The second set of problems is that there are overlapping jurisdictions of responsibility for safety. This means just who is responsible for what isn't always clear. What's almost as bad is that providers can undergo 'safety' investigations from a number of authorities. That's complex, costly, and doesn't in fact help consumers.

Thirdly, this overlapping is in itself risky. In practice it can mean that one authority relies on another authority for ensuring safety standards. That trust in those standards can be misplaced.
In summary then, the current safety legislation is firstly - incomplete, secondly - confusing, and thirdly - because it is incomplete and confusing - it overlooks some possible risks.

Here's some examples of how the actual practice of the law goes against its intent.

Because there's not comprehensive guidance on the delivery of good, safe services, auditors are "filling in the blanks" themselves.

A provider of licensed rest home facilities has reported that in one home they were asked to remove toilet doors, and in another told to make them lockable.

Another example comes from a Stratford rest home, which was building a new maternity unit. It was forced to put in a nursing room, and another room with a sink in it, for which no-one had any use.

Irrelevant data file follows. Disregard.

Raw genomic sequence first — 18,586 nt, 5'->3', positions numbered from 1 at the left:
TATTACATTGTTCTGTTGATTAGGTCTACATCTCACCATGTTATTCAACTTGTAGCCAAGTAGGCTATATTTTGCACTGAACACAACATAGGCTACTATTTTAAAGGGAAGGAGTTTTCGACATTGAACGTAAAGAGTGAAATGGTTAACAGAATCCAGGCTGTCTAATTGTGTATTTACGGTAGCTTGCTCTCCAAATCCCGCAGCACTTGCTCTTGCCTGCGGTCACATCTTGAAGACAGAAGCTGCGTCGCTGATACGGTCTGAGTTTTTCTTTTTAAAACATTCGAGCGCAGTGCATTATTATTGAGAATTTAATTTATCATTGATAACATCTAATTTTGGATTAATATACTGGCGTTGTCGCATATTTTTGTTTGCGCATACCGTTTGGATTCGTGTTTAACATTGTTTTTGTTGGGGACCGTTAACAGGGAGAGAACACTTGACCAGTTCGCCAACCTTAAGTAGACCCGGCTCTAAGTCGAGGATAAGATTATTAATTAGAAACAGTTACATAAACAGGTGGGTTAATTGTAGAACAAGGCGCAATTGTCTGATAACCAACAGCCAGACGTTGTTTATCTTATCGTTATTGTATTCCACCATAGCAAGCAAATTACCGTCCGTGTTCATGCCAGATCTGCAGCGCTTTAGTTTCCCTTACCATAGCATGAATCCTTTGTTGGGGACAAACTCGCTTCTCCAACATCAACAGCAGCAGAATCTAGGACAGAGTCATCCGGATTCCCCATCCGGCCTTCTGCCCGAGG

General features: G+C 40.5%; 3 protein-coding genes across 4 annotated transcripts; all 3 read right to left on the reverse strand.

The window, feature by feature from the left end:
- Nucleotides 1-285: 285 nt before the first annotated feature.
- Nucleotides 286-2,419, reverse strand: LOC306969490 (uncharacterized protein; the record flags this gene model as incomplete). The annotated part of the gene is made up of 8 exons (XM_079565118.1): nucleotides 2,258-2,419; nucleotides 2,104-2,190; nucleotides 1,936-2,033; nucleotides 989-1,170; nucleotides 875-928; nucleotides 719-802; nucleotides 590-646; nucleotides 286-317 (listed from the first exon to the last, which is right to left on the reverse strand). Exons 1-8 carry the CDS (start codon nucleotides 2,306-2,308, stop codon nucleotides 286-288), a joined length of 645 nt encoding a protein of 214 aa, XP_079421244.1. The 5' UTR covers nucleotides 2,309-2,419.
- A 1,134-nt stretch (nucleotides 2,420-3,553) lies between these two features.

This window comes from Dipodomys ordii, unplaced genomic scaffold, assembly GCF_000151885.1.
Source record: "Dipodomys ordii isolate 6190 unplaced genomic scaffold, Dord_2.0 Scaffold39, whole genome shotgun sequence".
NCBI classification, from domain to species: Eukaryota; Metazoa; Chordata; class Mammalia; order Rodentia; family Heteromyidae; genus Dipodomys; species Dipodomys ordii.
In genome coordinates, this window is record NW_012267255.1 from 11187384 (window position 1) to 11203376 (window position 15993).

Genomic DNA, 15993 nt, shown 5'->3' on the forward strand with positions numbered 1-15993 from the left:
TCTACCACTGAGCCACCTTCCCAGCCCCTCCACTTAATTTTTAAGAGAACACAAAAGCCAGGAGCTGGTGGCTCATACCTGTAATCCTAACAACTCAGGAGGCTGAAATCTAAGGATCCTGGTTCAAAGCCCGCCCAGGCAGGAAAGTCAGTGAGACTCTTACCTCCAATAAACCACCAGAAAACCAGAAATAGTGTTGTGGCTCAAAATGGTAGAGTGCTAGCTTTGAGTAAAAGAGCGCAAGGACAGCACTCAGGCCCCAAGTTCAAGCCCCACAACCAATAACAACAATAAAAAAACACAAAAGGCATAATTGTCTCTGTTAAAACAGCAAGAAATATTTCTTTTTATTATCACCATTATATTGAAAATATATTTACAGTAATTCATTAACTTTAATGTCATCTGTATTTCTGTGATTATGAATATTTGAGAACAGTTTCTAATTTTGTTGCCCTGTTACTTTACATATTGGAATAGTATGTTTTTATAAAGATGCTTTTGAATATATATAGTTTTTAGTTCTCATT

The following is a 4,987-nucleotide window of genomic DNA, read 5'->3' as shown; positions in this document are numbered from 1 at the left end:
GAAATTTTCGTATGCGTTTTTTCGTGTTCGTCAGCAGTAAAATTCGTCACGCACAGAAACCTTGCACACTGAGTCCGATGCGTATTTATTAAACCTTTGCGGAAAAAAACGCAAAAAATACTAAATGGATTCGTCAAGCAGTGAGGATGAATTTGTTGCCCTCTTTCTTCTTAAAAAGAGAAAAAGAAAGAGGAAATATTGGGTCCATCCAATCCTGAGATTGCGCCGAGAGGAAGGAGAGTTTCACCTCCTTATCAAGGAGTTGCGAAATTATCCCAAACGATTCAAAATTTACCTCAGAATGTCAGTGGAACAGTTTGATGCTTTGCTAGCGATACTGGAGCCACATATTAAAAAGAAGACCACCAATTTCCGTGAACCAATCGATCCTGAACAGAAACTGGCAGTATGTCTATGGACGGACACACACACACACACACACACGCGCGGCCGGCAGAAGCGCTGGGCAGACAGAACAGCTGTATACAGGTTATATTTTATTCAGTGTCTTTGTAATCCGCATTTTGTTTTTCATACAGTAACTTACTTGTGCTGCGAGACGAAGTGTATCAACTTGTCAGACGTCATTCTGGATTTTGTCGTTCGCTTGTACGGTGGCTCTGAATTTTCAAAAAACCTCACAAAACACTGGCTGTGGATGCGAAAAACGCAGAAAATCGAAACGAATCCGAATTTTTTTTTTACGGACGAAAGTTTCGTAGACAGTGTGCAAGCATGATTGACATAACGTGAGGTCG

Let's look at another way the law doesn't fit needs.

The present Hospitals' Act specifically prevents licensed hospitals from providing other health services from their premises.

However we now have demands for both residential care and some hospital services for the elderly to be provided in the same place. These are sensible demands, as it can be quite traumatic for the elderly to be shifted around. But for this to happen as the law is now, a rest home has to be regarded as a hospital for licensing purposes.

In short, as these examples show, current safety legislation does not put the interests of residents or patients first.

Another point about bad legislation is that it can lead to disrespect for all laws.

So that's why we want to change the current safety legislation. It's outmoded, inflexible, complex, expensive to audit and to meet, and risky. It simply doesn't meet people's safety needs.

Proposed Changes.
Now I want to talk about how we plan to change this legislation.

Some of you will have been involved in working this all out. I'd like to thank you here publicly for all your work to date. More contributions to this process, which is not yet finished, are also needed, and welcomed.

There will be an opportunity for provider and consumer input when the Bill is referred to a Select Committee.